At the beginning of every divorce case, the spouse who files for divorce (the “plaintiff”) must “serve” your spouse (“defendant”) with notice of the impending divorce action.  You must provide proof to the court that the other spouse has received notice (i.e., been served).

Reasonable efforts.  You must make every reasonable effort to notify/serve your spouse:

  • attempting service by Mail
  • attempting Service by Certified or Registered Mail
  • having a Deputy Sheriff attempt Service
  • checking with public databases (phone book, tax records, voting rolls) and private sources (relatives, neighbors, employers)

In most cases this isn’t a problem, but sometimes, after you separate, you simply cannot locate the defendant.  If you have made all reasonable efforts, but still cannot find the defendant, the court may let you do “Service by Alternative Means.”

Service by Alternative Means.  “Alternative means” of service can be complicated.  I recommend that you get help from a lawyer if you can afford it.  If you cannot afford a lawyer, hopefully you can speak with a volunteer lawyer at the CourtHouse Assistance Project “CHAP”.

Methods.  There are several methods of “Alternative Service:”

Service by another means not prohibited by law.  Court permission is required.  The Court may allow you to serve your spouse in a way that will most likely provide them with actual notice.  This may include service by electronic means.

Service by publication.  Court permission is required.  This is the last option.  You will need to pick a newspaper that the other party will most likely see.  This means that you will need to provide some location where the defendant is, or the last known address.  The Order will be published in that newspaper once a week for three consecutive weeks.

Fee Waiver.  You may be financially eligible to have the service fees waived by the court.

If you can’t afford the fee, you can file your papers with the court first, along with your fee waiver application.  Explain in your application why you need to use Service by Sheriff.  If the court approves your application, the court will pay for the cost of Sheriff Service.

Business spotlight – Law Office of Todd H. Crawford, Jr., P.A. by Michelle Libby

The Windham Eagle

Friday, January 6, 2017

Please read the full article at The Windham Eagle Business Spotlight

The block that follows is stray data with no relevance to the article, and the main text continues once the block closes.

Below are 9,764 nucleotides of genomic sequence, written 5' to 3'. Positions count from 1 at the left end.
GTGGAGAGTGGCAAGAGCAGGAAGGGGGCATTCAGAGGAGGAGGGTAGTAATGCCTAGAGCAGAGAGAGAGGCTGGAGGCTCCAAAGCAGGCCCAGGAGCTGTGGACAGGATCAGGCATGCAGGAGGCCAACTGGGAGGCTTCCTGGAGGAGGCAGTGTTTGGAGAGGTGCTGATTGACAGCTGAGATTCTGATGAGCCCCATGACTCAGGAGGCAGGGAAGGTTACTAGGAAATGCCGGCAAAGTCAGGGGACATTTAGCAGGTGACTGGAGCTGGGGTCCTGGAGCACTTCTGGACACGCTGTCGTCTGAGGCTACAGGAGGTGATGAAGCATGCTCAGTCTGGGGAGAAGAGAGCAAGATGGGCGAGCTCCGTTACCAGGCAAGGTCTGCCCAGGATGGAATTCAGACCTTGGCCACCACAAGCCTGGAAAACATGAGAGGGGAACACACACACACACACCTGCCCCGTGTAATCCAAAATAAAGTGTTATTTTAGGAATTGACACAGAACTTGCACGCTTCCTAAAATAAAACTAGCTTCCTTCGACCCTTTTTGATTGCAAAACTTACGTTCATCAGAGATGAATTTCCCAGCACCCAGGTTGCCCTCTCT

Todd Crawford has a passion for justice and serving others. Through his law practice on Route 302 in Raymond, Crawford helps his clients with estate planning, family law and criminal law cases. He believes in getting all of the facts and informing his clients of the process they will face with their cases, whether the case is over custody or an alleged criminal offense.

Crawford spent 28 years in the military split between the Navy submarine force and the Army National Guard. He received his law degree in 1997 and has practiced at various firms over the years until he had to step away because of his commitment to the military. Three years ago, he decided to retire from the military and re-open his practice.

“I had to retire so I could open my practice to get back to what I love to do,” he said. “I love being able to provide a service to people. I’m passionate about the law and passionate about justice.”
He was driven to be a lawyer by a need to oversee the justice system. The first part of his job is to explain to clients what’s going to happen, what the process will be. In a criminal case, it’s his job to protect his client’s rights.

Crawford’s father was an attorney. Crawford spent his youth doing some filing for his dad’s practice and he’d hear him talking on the phone being kind to people, helping them. It was then he knew he wanted to be in a position that he could help people. Through his practice, he forms a connection with people then provides them with a service.

Crawford does a lot of landlord/tenant issues, criminal and family law, wills, powers of attorney, business formations and non-profit paperwork. He also does a lot of court appointed work and child protective work representing parents.

“Getting people through those bad times is rewarding,” he said. He sees a lot of family problems stemming from drug addiction. “It’s phenomenally devastating and painful to watch.”

He will meet people at locations that are convenient to them. They can’t always get to his office so he’ll meet them at Burger King on Forest Avenue in Portland for example.